“Patsy” Packs A Lot of Heart
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“Always…Patsy Cline” looks to be the most totally successful musical ever to play St. Louis. It’s simplicity belies it effectiveness. Though anything but ostentatious, this is the little musical that can, primarily because of two stellar performers and songs that have far outlived the life of the artist who sang them.
The story is based on real events. A divorced single Mom in Houston, Louise Seger, is an avid Patsy Cline fan who accidentally meets Cline when she buys tickets for one of her concerts and gets there way too early. The year is 1961. Their fast friendship leads to a lot of commiserating about their lives and their marriages. After their meeting, their friendship was spurred by a steady steam of correspondence right up to the time of Cline’s death in a plane crash. Cline always ended her letters with, “Always…Patsy Cline.”
Zoe Vonder Haar as Louise Seger carries a lot of the evening. She befriends the audience in much the same chatty way Seger befriended Cline. The humor and style is all Texan. The laughs are rich and colorful. Seger’s character gets into the audience. Literally.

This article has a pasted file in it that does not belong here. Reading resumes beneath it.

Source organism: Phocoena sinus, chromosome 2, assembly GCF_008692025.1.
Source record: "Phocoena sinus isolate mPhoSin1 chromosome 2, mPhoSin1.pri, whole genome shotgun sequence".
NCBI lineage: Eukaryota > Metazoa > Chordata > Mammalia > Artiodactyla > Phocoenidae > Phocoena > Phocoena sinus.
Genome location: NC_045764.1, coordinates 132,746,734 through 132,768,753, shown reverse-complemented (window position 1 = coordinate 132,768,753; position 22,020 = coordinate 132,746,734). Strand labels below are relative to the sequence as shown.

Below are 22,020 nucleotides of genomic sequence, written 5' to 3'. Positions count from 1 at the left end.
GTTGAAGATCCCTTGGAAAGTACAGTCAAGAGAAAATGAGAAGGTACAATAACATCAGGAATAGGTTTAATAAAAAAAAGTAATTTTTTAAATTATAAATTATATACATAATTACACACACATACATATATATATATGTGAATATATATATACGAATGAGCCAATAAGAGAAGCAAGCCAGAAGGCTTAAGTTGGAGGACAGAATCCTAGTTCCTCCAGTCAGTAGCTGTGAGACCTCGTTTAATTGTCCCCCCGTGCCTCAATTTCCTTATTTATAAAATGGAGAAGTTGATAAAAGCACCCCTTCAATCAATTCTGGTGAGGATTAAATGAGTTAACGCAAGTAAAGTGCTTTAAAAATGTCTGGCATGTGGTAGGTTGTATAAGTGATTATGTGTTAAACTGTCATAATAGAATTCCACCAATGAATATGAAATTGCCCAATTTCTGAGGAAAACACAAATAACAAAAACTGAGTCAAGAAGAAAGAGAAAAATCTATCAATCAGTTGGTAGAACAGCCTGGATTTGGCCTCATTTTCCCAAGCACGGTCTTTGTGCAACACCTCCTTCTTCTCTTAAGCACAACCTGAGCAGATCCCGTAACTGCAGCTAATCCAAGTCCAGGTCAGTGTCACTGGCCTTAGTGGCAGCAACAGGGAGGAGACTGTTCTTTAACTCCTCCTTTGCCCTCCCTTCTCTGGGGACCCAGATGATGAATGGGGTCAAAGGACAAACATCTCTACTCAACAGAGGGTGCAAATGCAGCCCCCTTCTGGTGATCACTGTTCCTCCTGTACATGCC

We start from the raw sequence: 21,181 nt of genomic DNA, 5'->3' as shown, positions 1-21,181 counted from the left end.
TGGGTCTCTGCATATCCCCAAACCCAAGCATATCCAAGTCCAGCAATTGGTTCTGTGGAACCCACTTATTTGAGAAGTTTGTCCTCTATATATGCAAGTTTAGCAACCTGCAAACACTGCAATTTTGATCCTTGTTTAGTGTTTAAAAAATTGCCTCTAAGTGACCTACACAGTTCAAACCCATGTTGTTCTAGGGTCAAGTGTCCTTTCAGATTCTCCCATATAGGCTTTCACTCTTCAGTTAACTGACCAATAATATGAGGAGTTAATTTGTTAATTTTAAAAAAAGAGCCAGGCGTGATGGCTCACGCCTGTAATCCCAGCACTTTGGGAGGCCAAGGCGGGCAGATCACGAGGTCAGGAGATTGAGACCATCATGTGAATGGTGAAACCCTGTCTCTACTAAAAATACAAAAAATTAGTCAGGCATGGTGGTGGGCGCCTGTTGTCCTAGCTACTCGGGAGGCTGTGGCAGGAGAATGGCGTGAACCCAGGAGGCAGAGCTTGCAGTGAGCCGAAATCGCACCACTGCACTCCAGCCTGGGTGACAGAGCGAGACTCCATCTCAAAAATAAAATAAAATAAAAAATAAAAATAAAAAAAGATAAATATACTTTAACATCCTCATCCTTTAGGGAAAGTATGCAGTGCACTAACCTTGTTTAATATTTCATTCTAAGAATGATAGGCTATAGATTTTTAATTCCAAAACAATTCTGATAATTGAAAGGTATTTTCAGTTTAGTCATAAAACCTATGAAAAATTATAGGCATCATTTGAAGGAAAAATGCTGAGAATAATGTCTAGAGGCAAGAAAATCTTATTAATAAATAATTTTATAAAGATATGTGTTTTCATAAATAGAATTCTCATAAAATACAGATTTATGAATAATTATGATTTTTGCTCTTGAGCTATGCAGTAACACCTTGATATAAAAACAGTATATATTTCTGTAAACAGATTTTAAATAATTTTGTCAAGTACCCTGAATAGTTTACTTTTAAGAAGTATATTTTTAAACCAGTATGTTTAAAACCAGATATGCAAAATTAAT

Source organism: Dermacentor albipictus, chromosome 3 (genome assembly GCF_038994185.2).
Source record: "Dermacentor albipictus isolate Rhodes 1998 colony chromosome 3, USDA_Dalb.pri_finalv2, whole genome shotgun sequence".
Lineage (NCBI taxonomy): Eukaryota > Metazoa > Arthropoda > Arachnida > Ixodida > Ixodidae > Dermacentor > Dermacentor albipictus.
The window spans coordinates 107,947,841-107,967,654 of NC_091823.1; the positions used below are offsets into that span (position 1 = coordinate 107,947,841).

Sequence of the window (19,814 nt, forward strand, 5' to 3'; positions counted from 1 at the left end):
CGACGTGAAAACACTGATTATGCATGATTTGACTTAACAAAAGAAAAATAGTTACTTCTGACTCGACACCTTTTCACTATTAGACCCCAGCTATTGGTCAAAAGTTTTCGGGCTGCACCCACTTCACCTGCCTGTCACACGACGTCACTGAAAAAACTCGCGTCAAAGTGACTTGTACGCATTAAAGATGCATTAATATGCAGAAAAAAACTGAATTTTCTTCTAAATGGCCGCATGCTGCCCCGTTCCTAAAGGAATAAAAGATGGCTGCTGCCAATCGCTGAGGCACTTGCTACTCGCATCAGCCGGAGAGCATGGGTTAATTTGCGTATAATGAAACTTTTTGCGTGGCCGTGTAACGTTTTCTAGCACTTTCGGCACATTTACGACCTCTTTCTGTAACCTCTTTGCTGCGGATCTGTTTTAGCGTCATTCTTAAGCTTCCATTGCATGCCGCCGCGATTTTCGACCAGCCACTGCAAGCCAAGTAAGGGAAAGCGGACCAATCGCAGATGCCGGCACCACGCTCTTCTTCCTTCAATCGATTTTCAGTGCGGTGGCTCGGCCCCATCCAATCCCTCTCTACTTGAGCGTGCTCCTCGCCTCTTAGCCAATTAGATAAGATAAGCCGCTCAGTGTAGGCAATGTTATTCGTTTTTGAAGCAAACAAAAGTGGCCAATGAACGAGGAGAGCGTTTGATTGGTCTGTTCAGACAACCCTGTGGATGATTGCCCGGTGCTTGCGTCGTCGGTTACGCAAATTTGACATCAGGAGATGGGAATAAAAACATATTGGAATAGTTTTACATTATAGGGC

Jacqueline Petroccia as Patsy Cline is one of over a dozen women to play this role outside St. Louis, but I doubt many, if any, matched her abilities. Cline had a broad vocal range and lots of nuances when she performed, and Petroccia has captured them all in the over two dozen numbers she sings. Patsy Cline had real compassion and understanding as a person and a vocalist, and it is all preserved and presented beautifully in Stage’s production.
Stage’s went to considerable expense to redesign the stage at The West Port Playhouse and it’s a highly laudable effort. This space is even better for “Always…Patsy Cline” than The Robert Reim Theater in Kirkwood, more intimate and effective. Zoe Vonder Haar gets the hook into the audience early and Jacqueline Petroccia seals the evening with a performance that is just like Patsy Cline’s music, heart-to-heart.